• What: Categories or labels oversimplify the data points and may be wrong for some percentage of the data. 
    How: Evaluate using path-specific counterfactual fairness. This is a form of decision making for machines where a judgement about someone is identified as fair if it would’ve made the same judgement had that person been in a different demographic group along unfair pathways, (e.g., if a woman were a man, or a white man were black), as explained by Parmy Olson.
  • What: Identify who is being excluded and the impact on your users as well as your bottom line. Context and culture matters but it may be impossible to “see” it in the data. 
    How: Identify the unknown unknowns, as suggested by researchers at Stanford and Microsoft Research.

Prevent Association Bias

Determine if your training data or labels represent stereotypes (e.g., gender, ethnic) and edit them to avoid magnifying them.

In a photo dataset used to train image recognition AI systems, researchers found the dataset had more women than men in photos connected with cooking, shopping, and washing while photos containing driving, shooting, and coaching had more men than women.

Association bias is when the data used to train a model perpetuates and magnifies a stereotype, which isn’t limited to images. For example, in gender neutral languages such as Turkish, Google Translate shows gender bias by pairing “he” with words like “hardworking,” “doctor,” and “president” and “she” with words like “lazy,” “nurse,” and “nanny.” Similar biases have also been found in Google News search.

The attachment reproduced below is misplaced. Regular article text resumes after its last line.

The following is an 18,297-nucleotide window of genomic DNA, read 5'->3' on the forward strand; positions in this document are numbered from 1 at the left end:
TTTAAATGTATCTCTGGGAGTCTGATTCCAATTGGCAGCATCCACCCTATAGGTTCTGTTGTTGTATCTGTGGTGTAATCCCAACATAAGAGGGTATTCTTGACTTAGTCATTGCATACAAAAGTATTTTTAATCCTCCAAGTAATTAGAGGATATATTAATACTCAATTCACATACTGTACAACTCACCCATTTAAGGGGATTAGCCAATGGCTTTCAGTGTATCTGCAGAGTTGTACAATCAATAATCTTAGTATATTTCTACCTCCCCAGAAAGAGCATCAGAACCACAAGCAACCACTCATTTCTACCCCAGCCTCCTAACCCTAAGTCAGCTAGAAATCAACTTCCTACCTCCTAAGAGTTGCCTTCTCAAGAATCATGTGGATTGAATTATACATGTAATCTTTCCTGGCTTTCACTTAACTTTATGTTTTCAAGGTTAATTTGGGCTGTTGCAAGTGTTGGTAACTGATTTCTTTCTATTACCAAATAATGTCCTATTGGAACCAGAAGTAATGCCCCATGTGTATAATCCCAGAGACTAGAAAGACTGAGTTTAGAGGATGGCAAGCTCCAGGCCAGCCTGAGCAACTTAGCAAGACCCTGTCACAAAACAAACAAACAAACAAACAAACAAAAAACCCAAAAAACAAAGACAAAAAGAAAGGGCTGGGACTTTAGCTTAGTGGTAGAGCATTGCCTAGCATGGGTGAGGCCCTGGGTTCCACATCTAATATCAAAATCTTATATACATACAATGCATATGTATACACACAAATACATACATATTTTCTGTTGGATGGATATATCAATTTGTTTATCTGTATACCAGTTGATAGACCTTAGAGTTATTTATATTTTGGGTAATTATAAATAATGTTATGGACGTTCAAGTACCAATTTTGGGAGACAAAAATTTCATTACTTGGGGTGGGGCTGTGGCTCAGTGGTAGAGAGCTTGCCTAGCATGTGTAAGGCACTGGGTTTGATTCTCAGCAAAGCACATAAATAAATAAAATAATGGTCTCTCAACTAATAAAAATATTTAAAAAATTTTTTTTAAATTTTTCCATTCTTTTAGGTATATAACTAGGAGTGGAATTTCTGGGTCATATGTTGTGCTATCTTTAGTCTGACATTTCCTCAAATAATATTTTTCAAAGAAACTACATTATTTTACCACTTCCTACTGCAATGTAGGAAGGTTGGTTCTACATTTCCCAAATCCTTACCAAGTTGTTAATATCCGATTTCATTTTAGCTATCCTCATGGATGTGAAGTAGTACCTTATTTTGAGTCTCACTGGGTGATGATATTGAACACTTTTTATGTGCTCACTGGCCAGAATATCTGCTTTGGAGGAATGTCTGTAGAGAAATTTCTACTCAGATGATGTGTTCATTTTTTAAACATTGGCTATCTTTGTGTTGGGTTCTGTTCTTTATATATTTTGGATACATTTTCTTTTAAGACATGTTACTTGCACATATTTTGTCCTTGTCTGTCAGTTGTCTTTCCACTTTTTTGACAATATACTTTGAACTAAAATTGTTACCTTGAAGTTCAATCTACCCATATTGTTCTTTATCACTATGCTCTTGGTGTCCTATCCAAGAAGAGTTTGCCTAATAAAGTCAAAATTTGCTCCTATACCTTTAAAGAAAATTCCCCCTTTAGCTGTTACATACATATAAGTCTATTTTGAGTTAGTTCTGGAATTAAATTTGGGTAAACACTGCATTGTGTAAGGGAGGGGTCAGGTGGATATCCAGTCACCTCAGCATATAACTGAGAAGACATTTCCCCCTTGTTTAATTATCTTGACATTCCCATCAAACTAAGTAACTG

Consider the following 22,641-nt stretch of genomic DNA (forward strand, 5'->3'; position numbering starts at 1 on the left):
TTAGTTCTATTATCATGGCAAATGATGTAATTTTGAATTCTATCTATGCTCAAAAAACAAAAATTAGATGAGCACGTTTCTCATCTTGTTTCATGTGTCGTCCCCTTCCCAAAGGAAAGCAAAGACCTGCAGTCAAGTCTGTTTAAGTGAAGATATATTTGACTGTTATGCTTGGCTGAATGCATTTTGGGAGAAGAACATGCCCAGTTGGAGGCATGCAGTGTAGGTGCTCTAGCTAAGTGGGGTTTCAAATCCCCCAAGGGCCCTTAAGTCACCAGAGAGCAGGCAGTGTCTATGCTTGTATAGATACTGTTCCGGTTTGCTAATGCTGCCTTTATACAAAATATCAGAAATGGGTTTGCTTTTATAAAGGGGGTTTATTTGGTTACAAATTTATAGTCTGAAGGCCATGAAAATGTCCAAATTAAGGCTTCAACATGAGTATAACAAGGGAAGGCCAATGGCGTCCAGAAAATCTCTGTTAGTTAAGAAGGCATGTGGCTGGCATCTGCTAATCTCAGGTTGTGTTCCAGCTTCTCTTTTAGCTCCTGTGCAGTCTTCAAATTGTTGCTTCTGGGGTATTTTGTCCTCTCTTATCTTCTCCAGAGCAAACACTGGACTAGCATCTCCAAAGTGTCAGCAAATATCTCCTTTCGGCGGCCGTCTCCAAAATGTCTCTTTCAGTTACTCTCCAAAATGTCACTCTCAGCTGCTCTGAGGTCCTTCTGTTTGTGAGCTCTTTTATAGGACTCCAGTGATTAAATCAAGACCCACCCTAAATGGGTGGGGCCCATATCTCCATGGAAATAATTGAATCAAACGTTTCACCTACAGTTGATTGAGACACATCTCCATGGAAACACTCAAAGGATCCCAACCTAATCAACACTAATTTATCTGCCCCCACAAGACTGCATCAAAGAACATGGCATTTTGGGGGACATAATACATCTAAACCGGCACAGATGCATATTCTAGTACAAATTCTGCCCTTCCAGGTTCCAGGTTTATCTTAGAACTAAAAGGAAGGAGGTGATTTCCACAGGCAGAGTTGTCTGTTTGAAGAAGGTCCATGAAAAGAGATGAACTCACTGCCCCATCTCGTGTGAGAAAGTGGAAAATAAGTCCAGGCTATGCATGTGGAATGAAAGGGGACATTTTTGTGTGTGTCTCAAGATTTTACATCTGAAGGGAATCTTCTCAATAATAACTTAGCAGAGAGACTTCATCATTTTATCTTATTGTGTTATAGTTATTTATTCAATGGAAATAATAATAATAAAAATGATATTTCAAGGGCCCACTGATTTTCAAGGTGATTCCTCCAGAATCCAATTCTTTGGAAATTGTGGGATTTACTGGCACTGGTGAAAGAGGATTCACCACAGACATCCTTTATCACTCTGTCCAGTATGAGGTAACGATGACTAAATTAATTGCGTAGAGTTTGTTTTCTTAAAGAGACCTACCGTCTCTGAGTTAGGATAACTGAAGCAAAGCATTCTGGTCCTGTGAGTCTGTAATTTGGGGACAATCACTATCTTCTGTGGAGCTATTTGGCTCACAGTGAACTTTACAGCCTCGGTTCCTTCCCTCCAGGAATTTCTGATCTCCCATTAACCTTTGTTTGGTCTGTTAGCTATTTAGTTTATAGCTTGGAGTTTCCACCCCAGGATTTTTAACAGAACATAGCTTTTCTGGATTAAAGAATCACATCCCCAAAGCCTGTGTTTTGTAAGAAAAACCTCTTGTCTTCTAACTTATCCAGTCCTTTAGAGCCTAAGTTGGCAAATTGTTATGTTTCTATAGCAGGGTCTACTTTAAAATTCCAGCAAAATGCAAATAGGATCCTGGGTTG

Unfortunately, machine learning apps using these biased datasets will amplify those biases. In the photo example, the dataset had 33% more women than men in photos involving cooking but the algorithm amplified that bias to 68%! This is the result of using discriminative models (as opposed to generative models), which increase the algorithms accuracy by amplifying generalizations (bias) in the data. Laura Douglas explains this process beautifully if you want to learn more.

The result of the bias amplification means that simply leaving the datasets as-is because it represents “reality” (e.g., 91% of nurses in the US are female) is not the right approach because AI distorts the already imbalanced perspective. This makes it more difficult for people to realize that there are many male nurses in the job force today and they tend to earn higher salaries than women, for example.

Researchers have found ways to correct for unfair bias while maintaining accuracy by reducing gender bias amplification using corpus-level constraints and debiasing word embeddings. If your AI system learns over time, it’s necessary to regularly check the results of your system to ensure that bias has not once again crept into your dataset. Addressing bias is not a one-time fix; it requires constant vigilance.

The result of the bias amplification means that simply leaving the datasets as-is because it represents “reality”… is not the right approach because AI distorts the already imbalanced perspective.

Prevent Confirmation Bias

Determine if bias in the system is creating a self-fulling prophecy and preventing freedom of choice.

The Compas AI system used by some court systems to predict a convicted criminal’s risk of reoffending has shown systemic basic against people of color resulting in denial of parole or longer prison sentences.

Confirmation bias reinforces preconceptions about a group or individual. This results in an echo chamber by presenting information or options similar to what an individual has chosen by them or for them previously. In the example above, an article by ProPublica demonstrated that the algorithm used by Compas AI was more likely to incorrectly categorize black defendants as having a high risk of reoffending and more likely to incorrectly categorize white defendants as low risk. Another study showed that untrained Amazon Mechanical Turk workers using only six factors to predict recidivism were just as accurate as Compas using 157 factors (67% vs. 65% accuracy, respectively).